There is a reason why I love long walks and hate the rides. But carousels are an exemption. For ours was a carousel ride. Your love took this heart round and round and round. You sent my butterflies flying in an uneasy state. My inner ears and eyes were sending mixed signals to my brain. My ears — they heard my scream and told my brain this needs to stop. My eyes — they’re drawn to you and told my brain it is time that needs to stop. Unable to comprehend, the air left my lungs gasping. One, two, three. I started counting. But then you held my hands and I lost count of the numbers. The world stopped turning and the hour hands paused.
I love the carousel but I also want it to end. I want us to go north to see the beaches, south to hike the mountains. I want a destination not just a merry-go-round. I want commitment not just falling in and out of love. But if you ask me on a carousel ride, I’d still take it. I’d withstand motion sickness until you decide to make this a journey instead of running round and round.
Facebook reminded me that I wrote this piece two years ago this day. In 2017, I attended the two-day Cebu Literary Festival x Komiket event. Back then, my world was only limited to the four corners of my room or the pages of my books. It was a crucial year of existential crisis, all bottled up for so long. I struggled to find purpose and failed. It felt like I was functioning on auto pilot every single day and the only thing that would separate me from a robot would probably be poetry. Reading through my old poems, I could see how I was in a chaotic emotional mess. A hopeless romantic. An anxious human being trying to recreate her world through words. This piece is just one of those. I wrote it while listening to spoken word artists performing in front of me. In my mind I wanted to take the stage and express. In my heart, I just knew I can’t.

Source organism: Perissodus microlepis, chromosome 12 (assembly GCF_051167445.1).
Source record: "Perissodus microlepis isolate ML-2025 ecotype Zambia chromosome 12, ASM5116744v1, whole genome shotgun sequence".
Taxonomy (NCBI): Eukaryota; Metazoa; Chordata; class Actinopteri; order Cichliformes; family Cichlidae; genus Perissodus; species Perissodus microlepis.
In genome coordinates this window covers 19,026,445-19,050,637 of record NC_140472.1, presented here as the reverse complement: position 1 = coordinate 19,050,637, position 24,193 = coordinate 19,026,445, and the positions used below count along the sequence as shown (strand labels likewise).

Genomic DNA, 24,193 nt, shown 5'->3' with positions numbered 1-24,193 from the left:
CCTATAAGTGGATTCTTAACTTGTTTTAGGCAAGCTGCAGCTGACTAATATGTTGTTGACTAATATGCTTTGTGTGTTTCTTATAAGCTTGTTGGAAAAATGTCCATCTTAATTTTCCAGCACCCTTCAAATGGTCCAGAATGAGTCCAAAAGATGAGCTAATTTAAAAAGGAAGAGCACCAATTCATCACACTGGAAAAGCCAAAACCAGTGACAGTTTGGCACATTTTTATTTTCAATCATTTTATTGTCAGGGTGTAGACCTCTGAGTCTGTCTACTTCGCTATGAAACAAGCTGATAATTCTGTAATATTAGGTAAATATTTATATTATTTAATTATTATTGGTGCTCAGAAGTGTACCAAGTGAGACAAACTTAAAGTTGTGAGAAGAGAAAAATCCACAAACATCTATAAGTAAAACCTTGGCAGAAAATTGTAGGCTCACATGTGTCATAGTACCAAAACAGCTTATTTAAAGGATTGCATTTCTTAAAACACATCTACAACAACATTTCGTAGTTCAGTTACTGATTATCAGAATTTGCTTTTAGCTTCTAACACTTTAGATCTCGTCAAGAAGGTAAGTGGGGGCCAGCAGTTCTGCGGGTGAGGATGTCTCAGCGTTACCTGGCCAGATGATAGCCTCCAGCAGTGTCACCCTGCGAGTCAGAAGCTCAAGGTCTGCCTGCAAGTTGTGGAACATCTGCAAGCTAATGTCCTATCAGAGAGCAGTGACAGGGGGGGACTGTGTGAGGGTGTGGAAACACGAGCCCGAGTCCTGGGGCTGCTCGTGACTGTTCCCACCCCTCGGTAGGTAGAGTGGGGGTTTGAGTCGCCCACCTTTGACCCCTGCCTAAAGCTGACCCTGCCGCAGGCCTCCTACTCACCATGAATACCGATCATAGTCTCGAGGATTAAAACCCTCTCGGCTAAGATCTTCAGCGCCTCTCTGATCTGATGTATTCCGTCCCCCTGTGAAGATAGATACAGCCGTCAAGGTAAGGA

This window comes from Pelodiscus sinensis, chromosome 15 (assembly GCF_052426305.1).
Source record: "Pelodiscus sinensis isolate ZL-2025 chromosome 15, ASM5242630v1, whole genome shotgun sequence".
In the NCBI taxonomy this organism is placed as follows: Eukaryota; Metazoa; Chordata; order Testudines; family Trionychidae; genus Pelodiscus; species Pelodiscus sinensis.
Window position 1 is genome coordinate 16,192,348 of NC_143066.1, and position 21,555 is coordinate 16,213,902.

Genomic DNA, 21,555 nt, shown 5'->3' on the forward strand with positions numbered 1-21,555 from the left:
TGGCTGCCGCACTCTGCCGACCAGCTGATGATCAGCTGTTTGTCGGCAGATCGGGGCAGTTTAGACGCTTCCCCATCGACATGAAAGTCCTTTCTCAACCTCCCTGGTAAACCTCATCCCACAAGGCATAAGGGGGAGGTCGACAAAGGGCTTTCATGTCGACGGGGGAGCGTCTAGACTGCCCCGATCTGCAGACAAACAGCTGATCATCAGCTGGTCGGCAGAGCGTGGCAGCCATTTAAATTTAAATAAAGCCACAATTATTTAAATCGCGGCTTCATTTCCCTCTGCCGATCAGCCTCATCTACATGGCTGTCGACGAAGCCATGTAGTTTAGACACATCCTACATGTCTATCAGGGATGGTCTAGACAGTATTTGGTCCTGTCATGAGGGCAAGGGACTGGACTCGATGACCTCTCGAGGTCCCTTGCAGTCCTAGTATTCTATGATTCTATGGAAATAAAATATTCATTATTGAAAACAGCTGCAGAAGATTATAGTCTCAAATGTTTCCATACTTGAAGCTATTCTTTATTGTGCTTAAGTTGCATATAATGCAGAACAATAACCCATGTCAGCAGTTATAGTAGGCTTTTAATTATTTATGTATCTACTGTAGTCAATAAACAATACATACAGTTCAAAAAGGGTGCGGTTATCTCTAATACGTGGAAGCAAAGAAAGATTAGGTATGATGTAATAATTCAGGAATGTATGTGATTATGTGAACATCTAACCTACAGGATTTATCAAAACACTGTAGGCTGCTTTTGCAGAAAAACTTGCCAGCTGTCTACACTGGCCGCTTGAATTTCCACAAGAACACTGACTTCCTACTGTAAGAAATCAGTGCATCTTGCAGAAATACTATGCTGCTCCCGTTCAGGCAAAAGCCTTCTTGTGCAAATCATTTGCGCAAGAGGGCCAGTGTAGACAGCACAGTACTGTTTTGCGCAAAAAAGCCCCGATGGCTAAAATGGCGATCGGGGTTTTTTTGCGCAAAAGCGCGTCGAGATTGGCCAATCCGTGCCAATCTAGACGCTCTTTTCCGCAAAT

PLOT TWIST: Fast forward to 2018, I found myself onstage stuttering to the words of Pasabta Ko Palihug, a spoken word in my local dialect. Time flies! 😀
To some, this might just be an ordinary statement of inquiry. But to those who have read Margaret Atwood’s The Handmaid’s Tale, these four words carry too much weight.
Originally published in 1985, Atwood’s dystopian novel takes readers to the fictional Republic of Gilead. It follows Offred, a Handmaid assigned to a high-ranking commander and his wife. In an age of declining births, Handmaids are valued only for their capability to procreate. They are held prisoners — stripped off their past and future. They are forbidden to read, write, or interact with the outside world. They are meant only to bear children for their assigned commander and failure to do so warrants death.
The book ends with Professor Pieixoto’s final line, Are there any questions? To me this seems a rhetorical question asked not to get an answer but instead to emphasize a point. It forces us to question our role as witnesses, both of Offred’s tale and of our own history of oppression.
Do we forget and stay silent? Do we remain neutral and indifferent? Do we stand up and fight?
There is more than one kind of freedom,” said Aunt Lydia. “Freedom to and freedom from. In the days of anarchy, it was freedom to. Now you are being given freedom from. Don’t underrate it.
― Margaret Atwood, The Handmaid’s Tale
You! Yes, you. As The Handmaid’s Tale becomes grimly relevant these days, would you ask a question?